This is my final blog on this topic, hopefully. Part I of the blog can be found in here and Part II of this blog can be found in here.
I do at times think that my blog title itself is misleading or rather incorrect as I don’t feel that there needs to be a comparison between the two as both can exists together in one application without any issues at all. In fact if that’s the case we can use the best of both and be happy. But, there does exist this debate for a very long time and now a days Oracle also at times gives a comment to kill Spring Framework (buy and kill it to reduce competition, Oracle’s buying spree logic) and go with standards. Being the creators and maintainers of the Java language they do have the right to promote JEE but I feel they don’t have to have such a stance IMHO.
The community with full adoption of language has made it to a be a standard. Similarly when Spring Framework came in existence it was indeed helping Java developers use Java and avoid the complexities to develop enterprise application. In fact we have to give full credit to Spring Framework in keeping Java language alive and kicking. I have heard many times, even from my own managers that Java is too heavy and not that good for application development when you compare .NET. Spring to some extent have been bale to bring that easiness to it by taking the complexities away. At the moment also there might not be that much comparison between easiness with respect to .NET, but community is ready to develop applications using Java. Again for enterprise application comparing .NET and Java (JEE) is not that of a good idea because of so many reasons. Don’t want to divulge too much off the topic here.
As Kelly Tisdell mentions in his blog, JEE has definitely taken some page out of Spring Book and added onto its big Java bible and spreads a word across that “Java is standard, so migrate to JEE from Spring to be in standard”. It doesn’t say directly that stop using Spring but it has that tone in it.
Even after taking those pages, to develop an enterprise application from scratch using JEE does have its won complexities and Spring does have that easiness to it (might be subjective and debatable, but that what i feel). Most of nicer features in Spring has now crept into JEE under different names and much refined fashion (JEE have learned from mistakes and corrected it) for sure and that’s the reason developers have been prompted to think for this migration.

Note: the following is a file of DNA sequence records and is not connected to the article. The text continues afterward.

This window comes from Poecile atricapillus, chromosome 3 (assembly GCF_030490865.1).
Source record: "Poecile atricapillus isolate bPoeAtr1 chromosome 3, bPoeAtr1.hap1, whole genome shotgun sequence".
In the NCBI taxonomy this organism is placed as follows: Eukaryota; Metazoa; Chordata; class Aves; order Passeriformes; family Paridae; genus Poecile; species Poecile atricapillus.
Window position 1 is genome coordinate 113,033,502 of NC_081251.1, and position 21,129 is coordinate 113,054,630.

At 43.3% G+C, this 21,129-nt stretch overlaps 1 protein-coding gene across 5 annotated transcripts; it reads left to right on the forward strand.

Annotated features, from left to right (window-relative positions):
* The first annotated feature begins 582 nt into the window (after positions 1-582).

I wanted to put more facts in here rather than my opinions, but after so long I have indeed lost interest in filling in more details and i thought that i will just give my opinion and close this not so ending blog post. Apologies for same.
In my opinion, Spring and JEE should marry each other and an enterprise application should be developed taking into good points from both. I am in no way saying that JEE or Spring scores over the other because both are really good platforms to develop your enterprise applications.
With Spring Framework gaining recognition day by day, getting certified will be one of the most valuable credentials in Java.
Can I write this exam?
One of the pre-requisites to write this exam is to have a training taken from SpringSource on Core Spring. If that’s the case, why should we have a book which also aims at helping readers to prepare for SpringSource Certification? Earlier there was an alternative which is called “Grandfathered” candidate, whereby an individual having adequate Proficiency evaluated by SpringSource could by-pass the training and get the exam voucher. While writing this book, I could read from SpringSource website that this is no longer applicable. Even after the training I feel there are so much required to actually pass the exam and get good score in the certification. The class manual is too easy and doesn’t cover edge cases so clearly isn’t sufficient. This book also goes into details of each objectives on which the exam is based.
How many questions?
There are a total of 50 questions to be answered. The questions are organized by subject areas detailed in the exam certification study guide provided by SpringSource.
You get total of 90 minutes to complete the exam, even reading the rules. Most people wont find this a problem, because usually these are not tricky, long or complicated.
How are the questions like?